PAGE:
CHAMPAIGN, Ill. – Kyle Winkelmann has learned in the past two weeks that if he's going to get into the cab of his tractor, he had better do it in a hurry.
"I run really fast and get in quick, or else they'll get in with you," said Winkelmann, who farms near Tallula, about 15 miles northwest of Springfield.
"They" are buffalo gnats, a type of black fly that has hatched in unusually high numbers the past two weeks in west-central Illinois.
The females bite. They're parasites, spending most of their roughly three-week life looking for blood to provide the protein needed to lay eggs. Their saliva causes an allergic reaction, leaving big, red, itchy welts on people and animals.
In the 10 or 12 days since the little bugs — about the size of the exposed lead at the end of a pencil — hatched, they've irritated farmers like Winkelmann and driven golfers and gardeners indoors in scattered spots between Springfield and the Mississippi River. They apparently have also killed some poultry.
The state Department of Agriculture received reports from several people who lost birds from backyard flocks and tested the poultry for bird flu and other ailments, spokesman Jeff Squibb said.
"There is no test per se for buffalo gnats in a necropsy," he said. "It's a process of elimination, and all other causes have been eliminated."
The birds could have died of blood loss, allergic reactions to the bugs' saliva or even asphyxiation, with their airways clogged with gnats, said Colleen O'Keefe, manager of the department's food safety and animal protection division.
Illinois doesn't have much of a poultry industry, and its few big farmers raise their chickens indoors, safe from the gnats.
The state's outdoor flocks tend to be like the one Betty Dunker keeps in her yard near Hull, about 12 miles southwest of Quincy along the Mississippi River. Dunker, 76, has a mix of chickens, peacocks, doves and other birds she says she keeps for her grandchildren.
About 30 of the birds died during the past 10 days after being tormented by gnats.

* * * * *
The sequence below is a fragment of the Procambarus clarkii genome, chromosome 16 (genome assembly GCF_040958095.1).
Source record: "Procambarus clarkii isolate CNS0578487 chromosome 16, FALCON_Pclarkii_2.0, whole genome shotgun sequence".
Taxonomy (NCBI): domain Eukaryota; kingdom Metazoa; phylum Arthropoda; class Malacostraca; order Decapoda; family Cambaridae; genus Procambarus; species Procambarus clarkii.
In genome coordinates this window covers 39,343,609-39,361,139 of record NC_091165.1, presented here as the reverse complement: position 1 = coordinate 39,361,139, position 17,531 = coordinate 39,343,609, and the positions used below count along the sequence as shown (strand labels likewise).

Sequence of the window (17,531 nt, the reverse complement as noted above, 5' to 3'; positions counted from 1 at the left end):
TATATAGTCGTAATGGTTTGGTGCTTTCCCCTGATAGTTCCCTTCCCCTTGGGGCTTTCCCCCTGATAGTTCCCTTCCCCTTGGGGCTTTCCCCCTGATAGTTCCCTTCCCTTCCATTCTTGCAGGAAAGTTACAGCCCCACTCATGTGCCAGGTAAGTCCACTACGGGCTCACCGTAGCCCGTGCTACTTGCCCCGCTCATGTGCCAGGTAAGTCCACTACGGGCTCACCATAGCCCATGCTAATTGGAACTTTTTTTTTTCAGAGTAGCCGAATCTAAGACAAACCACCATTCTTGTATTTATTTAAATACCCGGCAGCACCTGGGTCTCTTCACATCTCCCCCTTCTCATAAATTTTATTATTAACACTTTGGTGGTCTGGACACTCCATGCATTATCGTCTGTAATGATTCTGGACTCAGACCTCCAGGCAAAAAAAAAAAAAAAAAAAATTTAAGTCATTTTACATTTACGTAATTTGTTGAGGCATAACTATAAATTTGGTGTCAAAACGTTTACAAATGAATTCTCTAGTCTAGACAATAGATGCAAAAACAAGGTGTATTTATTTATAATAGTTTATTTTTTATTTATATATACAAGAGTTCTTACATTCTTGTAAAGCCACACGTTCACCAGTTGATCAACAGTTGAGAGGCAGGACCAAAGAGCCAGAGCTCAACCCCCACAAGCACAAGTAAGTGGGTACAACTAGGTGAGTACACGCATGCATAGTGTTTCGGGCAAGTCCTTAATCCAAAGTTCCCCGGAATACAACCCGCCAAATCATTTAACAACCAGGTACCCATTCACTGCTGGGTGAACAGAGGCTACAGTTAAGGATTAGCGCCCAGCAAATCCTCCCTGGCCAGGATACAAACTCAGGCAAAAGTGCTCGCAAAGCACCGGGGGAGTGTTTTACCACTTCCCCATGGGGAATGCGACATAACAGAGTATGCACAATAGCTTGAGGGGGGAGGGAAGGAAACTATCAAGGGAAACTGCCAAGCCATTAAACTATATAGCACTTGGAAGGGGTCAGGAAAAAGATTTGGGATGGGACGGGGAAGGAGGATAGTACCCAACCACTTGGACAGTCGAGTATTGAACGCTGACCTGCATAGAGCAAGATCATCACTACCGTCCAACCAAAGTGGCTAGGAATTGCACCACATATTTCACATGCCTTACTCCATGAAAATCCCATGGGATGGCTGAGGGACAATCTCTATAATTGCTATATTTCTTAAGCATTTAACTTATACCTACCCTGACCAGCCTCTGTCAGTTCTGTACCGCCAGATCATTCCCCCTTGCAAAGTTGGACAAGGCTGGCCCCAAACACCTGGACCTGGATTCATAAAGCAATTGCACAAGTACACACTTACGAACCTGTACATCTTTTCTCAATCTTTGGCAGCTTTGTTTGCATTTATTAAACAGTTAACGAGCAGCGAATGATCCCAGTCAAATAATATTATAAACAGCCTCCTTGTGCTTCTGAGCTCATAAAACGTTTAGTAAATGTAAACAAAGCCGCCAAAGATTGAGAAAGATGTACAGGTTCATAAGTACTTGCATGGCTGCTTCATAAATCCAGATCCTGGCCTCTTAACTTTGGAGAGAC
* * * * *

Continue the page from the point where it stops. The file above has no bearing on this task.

"My chickens were so tired from fighting these gnats that they could hardly even walk," she said.
Buffalo gnats drive fishermen and other outdoorsmen nuts a few weeks a year in Minnesota, upstate New York and many places in Canada.
They're not uncommon in Illinois. Linn Haramis, an entomologist with the state Department of Health, recalls a heavy hatch a few years ago along the Fox River not far from Chicago.
University of Illinois entomologist Phil Nixon suspects cleaner water than the region's streams have had in decades may be the cause of the increase.
The gnats lay eggs on sticks, rocks and debris near or in running water, he said, and the larvae use a fan-shaped set of bristles to capture whatever floats by.
"They essentially eat whatever gets caught in that fan," Nixon said. "If what gets caught is pollutants, they're poisoned."
If the water is clean, he theorizes, their populations will be healthier.
Nixon said the current hatch of buffalo gnats should be gone in the next week or two, and only one generation is born a year.
In the meantime, Squibb and others said livestock and poultry owners can protect their animals by keeping them indoors during the day, when the gnats feed. People also should stay indoors, or at least limit their outdoor time. Insect repellants seem to have only limited effect, according to those who've tried them.
Winkelmann is one of them. And since he works outside, he's resigned to being bitten.
"They can bite you on the inside on the nose and everything," he said. "There's no escape from it, nothing you can do."